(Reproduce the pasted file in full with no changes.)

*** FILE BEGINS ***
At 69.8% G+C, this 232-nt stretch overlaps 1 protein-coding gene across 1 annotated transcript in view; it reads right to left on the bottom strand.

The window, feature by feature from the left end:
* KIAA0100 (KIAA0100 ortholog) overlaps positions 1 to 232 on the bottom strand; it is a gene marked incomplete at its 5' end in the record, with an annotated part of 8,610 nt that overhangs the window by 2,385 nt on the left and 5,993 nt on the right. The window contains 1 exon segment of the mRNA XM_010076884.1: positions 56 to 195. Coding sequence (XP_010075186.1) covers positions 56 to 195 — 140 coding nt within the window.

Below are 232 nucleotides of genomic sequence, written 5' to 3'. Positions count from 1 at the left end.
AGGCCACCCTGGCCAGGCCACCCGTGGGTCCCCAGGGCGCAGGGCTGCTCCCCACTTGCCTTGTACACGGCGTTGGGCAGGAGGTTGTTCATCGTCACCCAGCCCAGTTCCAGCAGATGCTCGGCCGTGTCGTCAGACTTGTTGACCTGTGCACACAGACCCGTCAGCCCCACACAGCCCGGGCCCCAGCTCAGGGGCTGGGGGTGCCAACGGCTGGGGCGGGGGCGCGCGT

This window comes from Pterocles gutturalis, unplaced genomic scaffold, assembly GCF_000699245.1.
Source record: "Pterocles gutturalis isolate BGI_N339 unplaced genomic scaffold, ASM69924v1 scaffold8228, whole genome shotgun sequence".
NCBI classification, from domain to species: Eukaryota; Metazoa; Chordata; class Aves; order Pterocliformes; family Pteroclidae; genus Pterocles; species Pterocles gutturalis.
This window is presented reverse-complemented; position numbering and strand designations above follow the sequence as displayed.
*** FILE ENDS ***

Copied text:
At 69.8% G+C, this 232-nt stretch overlaps 1 protein-coding gene across 1 annotated transcript in view; it reads right to left on the bottom strand.

The window, feature by feature from the left end:
* KIAA0100 (KIAA0100 ortholog) overlaps positions 1 to 232 on the bottom strand; it is a gene marked incomplete at its 5' end in the record, with an annotated part of 8,610 nt that overhangs the window by 2,385 nt on the left and 5,993 nt on the right. The window contains 1 exon segment of the mRNA XM_010076884.1: positions 56 to 195. Coding sequence (XP_010075186.1) covers positions 56 to 195 — 140 coding nt within the window.

Below are 232 nucleotides of genomic sequence, written 5' to 3'. Positions count from 1 at the left end.
AGGCCACCCTGGCCAGGCCACCCGTGGGTCCCCAGGGCGCAGGGCTGCTCCCCACTTGCCTTGTACACGGCGTTGGGCAGGAGGTTGTTCATCGTCACCCAGCCCAGTTCCAGCAGATGCTCGGCCGTGTCGTCAGACTTGTTGACCTGTGCACACAGACCCGTCAGCCCCACACAGCCCGGGCCCCAGCTCAGGGGCTGGGGGTGCCAACGGCTGGGGCGGGGGCGCGCGT

This window comes from Pterocles gutturalis, unplaced genomic scaffold, assembly GCF_000699245.1.
Source record: "Pterocles gutturalis isolate BGI_N339 unplaced genomic scaffold, ASM69924v1 scaffold8228, whole genome shotgun sequence".
NCBI classification, from domain to species: Eukaryota; Metazoa; Chordata; class Aves; order Pterocliformes; family Pteroclidae; genus Pterocles; species Pterocles gutturalis.
This window is presented reverse-complemented; position numbering and strand designations above follow the sequence as displayed.